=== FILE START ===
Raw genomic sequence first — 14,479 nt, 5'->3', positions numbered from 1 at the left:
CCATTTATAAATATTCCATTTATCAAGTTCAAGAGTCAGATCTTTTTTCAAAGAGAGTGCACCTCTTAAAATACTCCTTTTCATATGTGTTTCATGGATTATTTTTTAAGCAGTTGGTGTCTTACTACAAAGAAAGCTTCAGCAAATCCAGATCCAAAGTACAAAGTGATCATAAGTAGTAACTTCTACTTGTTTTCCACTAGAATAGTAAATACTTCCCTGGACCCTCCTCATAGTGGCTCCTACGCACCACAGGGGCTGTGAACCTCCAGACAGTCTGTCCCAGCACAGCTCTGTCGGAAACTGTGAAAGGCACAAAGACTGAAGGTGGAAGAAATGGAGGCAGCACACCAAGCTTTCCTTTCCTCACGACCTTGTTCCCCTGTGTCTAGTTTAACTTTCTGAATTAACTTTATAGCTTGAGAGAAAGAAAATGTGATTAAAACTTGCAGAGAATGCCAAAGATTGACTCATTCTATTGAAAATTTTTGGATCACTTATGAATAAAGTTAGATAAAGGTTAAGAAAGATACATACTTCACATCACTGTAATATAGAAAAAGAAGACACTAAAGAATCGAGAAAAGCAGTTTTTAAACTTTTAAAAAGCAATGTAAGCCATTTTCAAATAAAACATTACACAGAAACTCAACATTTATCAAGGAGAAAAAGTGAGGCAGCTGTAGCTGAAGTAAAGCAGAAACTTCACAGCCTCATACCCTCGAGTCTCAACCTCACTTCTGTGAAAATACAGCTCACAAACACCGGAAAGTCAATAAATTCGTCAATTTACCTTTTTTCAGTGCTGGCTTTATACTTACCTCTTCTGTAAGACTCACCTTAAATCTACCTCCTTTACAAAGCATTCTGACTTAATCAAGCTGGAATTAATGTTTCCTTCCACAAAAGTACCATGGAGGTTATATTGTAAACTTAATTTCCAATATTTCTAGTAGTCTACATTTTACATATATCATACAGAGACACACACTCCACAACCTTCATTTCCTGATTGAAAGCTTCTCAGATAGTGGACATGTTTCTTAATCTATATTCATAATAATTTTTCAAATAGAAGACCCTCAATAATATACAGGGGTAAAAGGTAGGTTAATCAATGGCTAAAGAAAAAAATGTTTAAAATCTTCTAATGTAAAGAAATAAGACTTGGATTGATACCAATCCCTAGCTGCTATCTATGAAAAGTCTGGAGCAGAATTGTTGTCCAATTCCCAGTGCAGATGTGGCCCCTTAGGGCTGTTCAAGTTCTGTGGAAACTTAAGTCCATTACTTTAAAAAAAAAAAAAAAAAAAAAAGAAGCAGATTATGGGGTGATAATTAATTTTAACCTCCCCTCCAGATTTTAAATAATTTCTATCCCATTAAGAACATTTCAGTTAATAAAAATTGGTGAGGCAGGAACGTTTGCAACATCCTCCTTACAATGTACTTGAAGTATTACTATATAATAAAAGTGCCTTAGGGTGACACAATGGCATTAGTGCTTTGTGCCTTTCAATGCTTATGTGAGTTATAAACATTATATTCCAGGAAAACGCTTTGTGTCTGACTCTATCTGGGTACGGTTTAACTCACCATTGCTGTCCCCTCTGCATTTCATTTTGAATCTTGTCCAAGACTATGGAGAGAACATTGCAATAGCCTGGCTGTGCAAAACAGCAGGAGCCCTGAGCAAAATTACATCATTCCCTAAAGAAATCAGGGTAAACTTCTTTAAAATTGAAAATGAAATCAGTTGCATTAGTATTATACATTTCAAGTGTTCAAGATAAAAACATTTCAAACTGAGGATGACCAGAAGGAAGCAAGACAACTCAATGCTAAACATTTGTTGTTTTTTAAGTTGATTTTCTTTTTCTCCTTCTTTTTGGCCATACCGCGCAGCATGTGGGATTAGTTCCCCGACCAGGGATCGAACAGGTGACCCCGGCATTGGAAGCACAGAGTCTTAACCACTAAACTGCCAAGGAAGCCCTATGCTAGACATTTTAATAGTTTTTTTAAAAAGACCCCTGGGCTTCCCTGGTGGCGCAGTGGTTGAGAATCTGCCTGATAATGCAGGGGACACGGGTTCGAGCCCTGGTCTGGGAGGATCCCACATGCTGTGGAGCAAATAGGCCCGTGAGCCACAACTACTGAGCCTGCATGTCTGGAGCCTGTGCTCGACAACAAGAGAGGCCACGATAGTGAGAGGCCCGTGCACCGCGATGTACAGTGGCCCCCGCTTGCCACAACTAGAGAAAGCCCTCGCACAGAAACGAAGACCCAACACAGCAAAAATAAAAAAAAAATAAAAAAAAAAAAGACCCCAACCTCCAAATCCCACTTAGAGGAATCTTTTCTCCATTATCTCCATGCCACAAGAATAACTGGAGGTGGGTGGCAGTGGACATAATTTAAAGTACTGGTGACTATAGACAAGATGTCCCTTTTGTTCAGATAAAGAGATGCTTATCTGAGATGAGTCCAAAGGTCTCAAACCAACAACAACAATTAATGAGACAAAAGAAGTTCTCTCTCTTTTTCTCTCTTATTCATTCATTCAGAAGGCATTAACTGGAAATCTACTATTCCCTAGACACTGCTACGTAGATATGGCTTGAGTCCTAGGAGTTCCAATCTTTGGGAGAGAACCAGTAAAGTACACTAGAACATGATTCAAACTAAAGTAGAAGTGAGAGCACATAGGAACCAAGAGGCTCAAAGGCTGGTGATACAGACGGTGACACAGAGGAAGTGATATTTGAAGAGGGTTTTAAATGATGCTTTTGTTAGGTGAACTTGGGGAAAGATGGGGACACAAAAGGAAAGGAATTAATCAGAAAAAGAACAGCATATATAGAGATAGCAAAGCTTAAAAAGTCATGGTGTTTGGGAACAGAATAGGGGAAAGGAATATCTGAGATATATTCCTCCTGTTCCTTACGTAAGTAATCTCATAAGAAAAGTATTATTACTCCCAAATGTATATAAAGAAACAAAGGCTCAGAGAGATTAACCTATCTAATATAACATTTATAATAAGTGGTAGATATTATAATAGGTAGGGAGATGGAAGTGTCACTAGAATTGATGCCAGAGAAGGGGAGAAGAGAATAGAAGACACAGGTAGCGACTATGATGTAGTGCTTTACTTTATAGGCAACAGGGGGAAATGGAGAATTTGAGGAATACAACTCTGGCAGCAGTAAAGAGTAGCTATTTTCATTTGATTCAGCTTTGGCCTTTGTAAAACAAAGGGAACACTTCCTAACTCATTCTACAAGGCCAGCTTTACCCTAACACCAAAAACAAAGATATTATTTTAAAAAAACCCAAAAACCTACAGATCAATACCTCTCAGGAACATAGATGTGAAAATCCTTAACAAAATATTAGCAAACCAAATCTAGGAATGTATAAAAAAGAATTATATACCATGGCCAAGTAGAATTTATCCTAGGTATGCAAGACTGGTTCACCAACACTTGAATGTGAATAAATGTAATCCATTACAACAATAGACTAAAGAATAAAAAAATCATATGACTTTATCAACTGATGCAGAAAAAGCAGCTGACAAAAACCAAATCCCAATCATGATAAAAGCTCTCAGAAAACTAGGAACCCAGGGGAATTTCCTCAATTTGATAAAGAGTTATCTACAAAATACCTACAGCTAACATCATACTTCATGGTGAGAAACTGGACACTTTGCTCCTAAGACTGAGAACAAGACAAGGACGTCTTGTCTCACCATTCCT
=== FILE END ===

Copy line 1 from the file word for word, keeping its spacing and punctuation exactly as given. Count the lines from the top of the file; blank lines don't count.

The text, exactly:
Raw genomic sequence first — 14,479 nt, 5'->3', positions numbered from 1 at the left: